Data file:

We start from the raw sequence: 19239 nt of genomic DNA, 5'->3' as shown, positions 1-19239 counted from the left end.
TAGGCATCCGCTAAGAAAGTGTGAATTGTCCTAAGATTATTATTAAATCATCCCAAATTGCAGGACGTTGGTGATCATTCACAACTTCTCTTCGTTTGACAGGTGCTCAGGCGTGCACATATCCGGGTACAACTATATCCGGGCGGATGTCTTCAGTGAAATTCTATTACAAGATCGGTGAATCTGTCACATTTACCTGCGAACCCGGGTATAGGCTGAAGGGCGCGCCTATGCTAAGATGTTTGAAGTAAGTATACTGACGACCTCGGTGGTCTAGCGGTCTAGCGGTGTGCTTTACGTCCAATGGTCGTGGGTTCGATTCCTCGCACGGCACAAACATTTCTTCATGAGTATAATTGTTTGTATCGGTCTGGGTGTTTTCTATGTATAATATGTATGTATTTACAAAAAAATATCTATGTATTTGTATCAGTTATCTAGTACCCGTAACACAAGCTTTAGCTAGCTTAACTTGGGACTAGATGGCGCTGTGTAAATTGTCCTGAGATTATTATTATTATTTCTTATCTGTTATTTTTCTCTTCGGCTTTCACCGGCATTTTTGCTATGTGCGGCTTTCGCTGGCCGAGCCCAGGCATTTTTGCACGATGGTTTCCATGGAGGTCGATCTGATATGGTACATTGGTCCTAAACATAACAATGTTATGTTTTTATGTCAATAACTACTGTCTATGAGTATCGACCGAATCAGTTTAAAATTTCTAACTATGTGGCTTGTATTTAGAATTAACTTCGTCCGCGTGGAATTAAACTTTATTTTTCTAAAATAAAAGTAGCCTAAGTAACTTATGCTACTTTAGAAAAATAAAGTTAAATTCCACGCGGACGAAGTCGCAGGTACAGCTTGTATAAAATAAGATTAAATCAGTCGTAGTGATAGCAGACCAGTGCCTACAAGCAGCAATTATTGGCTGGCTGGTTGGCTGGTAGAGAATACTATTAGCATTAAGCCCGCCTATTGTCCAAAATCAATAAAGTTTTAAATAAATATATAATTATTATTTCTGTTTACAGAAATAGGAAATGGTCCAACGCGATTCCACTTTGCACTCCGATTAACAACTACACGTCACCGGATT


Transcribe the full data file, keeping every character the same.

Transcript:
We start from the raw sequence: 19239 nt of genomic DNA, 5'->3' as shown, positions 1-19239 counted from the left end.
TAGGCATCCGCTAAGAAAGTGTGAATTGTCCTAAGATTATTATTAAATCATCCCAAATTGCAGGACGTTGGTGATCATTCACAACTTCTCTTCGTTTGACAGGTGCTCAGGCGTGCACATATCCGGGTACAACTATATCCGGGCGGATGTCTTCAGTGAAATTCTATTACAAGATCGGTGAATCTGTCACATTTACCTGCGAACCCGGGTATAGGCTGAAGGGCGCGCCTATGCTAAGATGTTTGAAGTAAGTATACTGACGACCTCGGTGGTCTAGCGGTCTAGCGGTGTGCTTTACGTCCAATGGTCGTGGGTTCGATTCCTCGCACGGCACAAACATTTCTTCATGAGTATAATTGTTTGTATCGGTCTGGGTGTTTTCTATGTATAATATGTATGTATTTACAAAAAAATATCTATGTATTTGTATCAGTTATCTAGTACCCGTAACACAAGCTTTAGCTAGCTTAACTTGGGACTAGATGGCGCTGTGTAAATTGTCCTGAGATTATTATTATTATTTCTTATCTGTTATTTTTCTCTTCGGCTTTCACCGGCATTTTTGCTATGTGCGGCTTTCGCTGGCCGAGCCCAGGCATTTTTGCACGATGGTTTCCATGGAGGTCGATCTGATATGGTACATTGGTCCTAAACATAACAATGTTATGTTTTTATGTCAATAACTACTGTCTATGAGTATCGACCGAATCAGTTTAAAATTTCTAACTATGTGGCTTGTATTTAGAATTAACTTCGTCCGCGTGGAATTAAACTTTATTTTTCTAAAATAAAAGTAGCCTAAGTAACTTATGCTACTTTAGAAAAATAAAGTTAAATTCCACGCGGACGAAGTCGCAGGTACAGCTTGTATAAAATAAGATTAAATCAGTCGTAGTGATAGCAGACCAGTGCCTACAAGCAGCAATTATTGGCTGGCTGGTTGGCTGGTAGAGAATACTATTAGCATTAAGCCCGCCTATTGTCCAAAATCAATAAAGTTTTAAATAAATATATAATTATTATTTCTGTTTACAGAAATAGGAAATGGTCCAACGCGATTCCACTTTGCACTCCGATTAACAACTACACGTCACCGGATT